Late Homework Policy

No late homework will be accepted. All assignments must be submitted in class on the due date. Exceptions will only be made for legitimate, documented emergencies.

In-Class Quizzes

There will be four (4) in-class quizzes, scheduled for the following Fridays:
In-Class Quiz 1: Friday, Oct 9
In-Class Quiz 2: Friday, Oct 23
In-Class Quiz 3: Friday, Nov 6
In-Class Quiz 4: Friday, Nov 20
Please mark your calendars with these dates.

The quizzes will be held during the normal class time, 12:30-1:18pm, and you will have the entire class time to take it. Bring only a #2 pencil with you: no notes, books, scrap paper or any other items will be allowed.

All of the in-class quizzes and the final exam will be closed-book, closed-notes multiple-choice tests. These computer-generated tests provide each student with a unique test (you are asked the same questions and answers as everyone else, but the order of questions and answers is randomized).

The in-class quizzes will cover the material in the lectures since the previous quiz, whereas the final exam will be comprehensive, covering the entire quarter. Each consists of 50 multiple-choice questions. The general emphasis is on the important core facts covered, plus some questions that require putting ideas together and drawing correct conclusions. I do not expect you to know multi-digit numbers, historical dates, etc. I will also ask a small number of quantitative questions, but the constraints of the multiple-choice format restrict the kinds of such questions I can ask on a 50-question test. As such, I usually defer more complicated quantitative questions to the homework where we have more scope to ask such problems.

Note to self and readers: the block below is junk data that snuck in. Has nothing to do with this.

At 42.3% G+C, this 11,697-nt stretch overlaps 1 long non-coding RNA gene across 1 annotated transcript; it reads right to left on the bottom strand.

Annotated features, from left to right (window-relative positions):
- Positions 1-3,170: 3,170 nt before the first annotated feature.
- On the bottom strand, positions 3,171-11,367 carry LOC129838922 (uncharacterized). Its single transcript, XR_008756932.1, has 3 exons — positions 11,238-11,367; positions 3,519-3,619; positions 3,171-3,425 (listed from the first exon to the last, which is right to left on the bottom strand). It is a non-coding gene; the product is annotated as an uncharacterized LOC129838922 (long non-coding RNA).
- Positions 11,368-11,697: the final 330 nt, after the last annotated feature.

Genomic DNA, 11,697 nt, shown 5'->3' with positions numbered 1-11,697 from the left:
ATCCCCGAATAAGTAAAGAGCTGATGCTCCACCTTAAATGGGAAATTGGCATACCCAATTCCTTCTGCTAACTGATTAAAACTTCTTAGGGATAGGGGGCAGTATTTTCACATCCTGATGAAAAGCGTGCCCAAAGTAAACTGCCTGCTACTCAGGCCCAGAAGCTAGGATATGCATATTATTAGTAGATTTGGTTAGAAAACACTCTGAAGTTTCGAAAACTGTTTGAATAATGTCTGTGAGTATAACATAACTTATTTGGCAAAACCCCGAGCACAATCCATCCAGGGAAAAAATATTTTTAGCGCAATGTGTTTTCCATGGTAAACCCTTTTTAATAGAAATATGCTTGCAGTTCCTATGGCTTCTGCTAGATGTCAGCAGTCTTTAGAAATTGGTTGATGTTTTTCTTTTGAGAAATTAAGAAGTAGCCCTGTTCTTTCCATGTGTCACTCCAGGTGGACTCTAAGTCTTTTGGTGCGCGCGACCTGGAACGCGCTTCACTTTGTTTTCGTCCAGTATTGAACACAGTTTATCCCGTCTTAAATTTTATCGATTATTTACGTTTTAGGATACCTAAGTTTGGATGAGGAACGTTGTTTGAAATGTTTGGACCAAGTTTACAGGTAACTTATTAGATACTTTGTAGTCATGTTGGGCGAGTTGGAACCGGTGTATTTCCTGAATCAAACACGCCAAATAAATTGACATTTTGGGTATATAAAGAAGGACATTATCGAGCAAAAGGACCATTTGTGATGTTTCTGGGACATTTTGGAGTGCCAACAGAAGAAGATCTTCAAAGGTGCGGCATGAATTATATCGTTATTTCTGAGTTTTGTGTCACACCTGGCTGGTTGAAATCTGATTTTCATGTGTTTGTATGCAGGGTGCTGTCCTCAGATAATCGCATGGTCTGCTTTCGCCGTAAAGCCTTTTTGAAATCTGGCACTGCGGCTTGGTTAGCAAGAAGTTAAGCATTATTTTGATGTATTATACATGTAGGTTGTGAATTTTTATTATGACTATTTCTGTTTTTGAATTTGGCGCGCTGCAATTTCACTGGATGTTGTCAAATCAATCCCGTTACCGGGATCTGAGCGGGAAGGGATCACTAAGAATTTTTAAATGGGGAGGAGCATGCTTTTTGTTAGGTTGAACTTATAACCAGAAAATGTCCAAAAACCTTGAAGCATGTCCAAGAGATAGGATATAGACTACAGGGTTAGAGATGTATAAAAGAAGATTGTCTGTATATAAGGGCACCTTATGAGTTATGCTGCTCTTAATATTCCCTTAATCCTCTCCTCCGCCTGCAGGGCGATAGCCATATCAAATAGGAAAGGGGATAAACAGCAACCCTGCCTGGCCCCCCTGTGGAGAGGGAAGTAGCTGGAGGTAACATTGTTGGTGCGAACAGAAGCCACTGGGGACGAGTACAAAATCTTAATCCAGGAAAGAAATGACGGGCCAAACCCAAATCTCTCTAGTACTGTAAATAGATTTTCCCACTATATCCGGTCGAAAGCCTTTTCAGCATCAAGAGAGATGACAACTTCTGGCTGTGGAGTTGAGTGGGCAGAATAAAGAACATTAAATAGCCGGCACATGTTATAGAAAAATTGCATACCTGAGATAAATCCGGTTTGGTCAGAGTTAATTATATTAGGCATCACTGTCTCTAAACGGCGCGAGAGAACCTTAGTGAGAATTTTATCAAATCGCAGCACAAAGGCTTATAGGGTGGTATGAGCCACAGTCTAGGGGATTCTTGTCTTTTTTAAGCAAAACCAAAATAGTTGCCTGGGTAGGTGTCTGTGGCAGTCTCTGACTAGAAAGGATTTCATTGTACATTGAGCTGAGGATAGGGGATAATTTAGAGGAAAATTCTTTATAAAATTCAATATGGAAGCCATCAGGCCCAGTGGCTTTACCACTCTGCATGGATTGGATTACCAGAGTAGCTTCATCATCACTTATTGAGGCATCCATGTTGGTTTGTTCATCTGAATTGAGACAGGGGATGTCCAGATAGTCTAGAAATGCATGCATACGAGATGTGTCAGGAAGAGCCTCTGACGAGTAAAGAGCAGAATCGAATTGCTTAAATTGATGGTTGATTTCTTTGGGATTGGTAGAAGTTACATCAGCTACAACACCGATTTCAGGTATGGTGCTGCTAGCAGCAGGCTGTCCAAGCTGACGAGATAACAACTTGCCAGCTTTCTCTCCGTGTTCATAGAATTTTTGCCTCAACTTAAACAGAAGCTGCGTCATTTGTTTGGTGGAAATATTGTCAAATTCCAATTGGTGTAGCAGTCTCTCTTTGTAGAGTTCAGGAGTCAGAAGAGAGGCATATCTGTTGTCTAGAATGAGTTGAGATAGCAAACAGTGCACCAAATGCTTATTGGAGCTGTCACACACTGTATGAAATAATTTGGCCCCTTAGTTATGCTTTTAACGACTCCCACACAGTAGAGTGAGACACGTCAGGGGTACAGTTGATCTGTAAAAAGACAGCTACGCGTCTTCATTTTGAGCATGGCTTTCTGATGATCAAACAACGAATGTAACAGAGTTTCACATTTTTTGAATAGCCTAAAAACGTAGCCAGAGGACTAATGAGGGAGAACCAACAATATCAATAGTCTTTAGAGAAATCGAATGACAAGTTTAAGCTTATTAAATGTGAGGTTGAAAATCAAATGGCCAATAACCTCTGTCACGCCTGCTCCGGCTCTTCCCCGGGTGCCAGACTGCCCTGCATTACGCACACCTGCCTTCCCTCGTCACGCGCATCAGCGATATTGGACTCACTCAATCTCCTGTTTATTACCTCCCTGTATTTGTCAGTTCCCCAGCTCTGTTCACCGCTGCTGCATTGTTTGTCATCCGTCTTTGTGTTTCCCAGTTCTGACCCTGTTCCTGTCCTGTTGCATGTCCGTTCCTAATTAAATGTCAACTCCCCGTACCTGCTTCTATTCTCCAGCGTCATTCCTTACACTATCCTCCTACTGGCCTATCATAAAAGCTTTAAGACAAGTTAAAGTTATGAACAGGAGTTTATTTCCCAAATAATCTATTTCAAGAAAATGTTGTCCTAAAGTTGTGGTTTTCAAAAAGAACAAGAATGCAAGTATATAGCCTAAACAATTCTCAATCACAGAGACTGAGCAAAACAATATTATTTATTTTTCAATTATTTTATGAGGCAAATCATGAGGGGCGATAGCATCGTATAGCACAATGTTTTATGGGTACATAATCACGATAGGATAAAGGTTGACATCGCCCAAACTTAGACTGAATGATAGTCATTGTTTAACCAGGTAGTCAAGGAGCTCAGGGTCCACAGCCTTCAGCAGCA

Makeup Policy

Makeup in-class quizzes are only offered by advance arrangement with the professor. Exceptions will be made for legitimate, documentable emergencies which require no advance notice. If you will be away on an official University-sponsored activity (e.g., sports teams, band, etc.), please provide a letter from your coach, director, etc. in advance of the quiz. In-class quizzes must be made up before Wednesday after the quiz that you missed, otherwise that quiz becomes the one that I will drop in computing your final grade.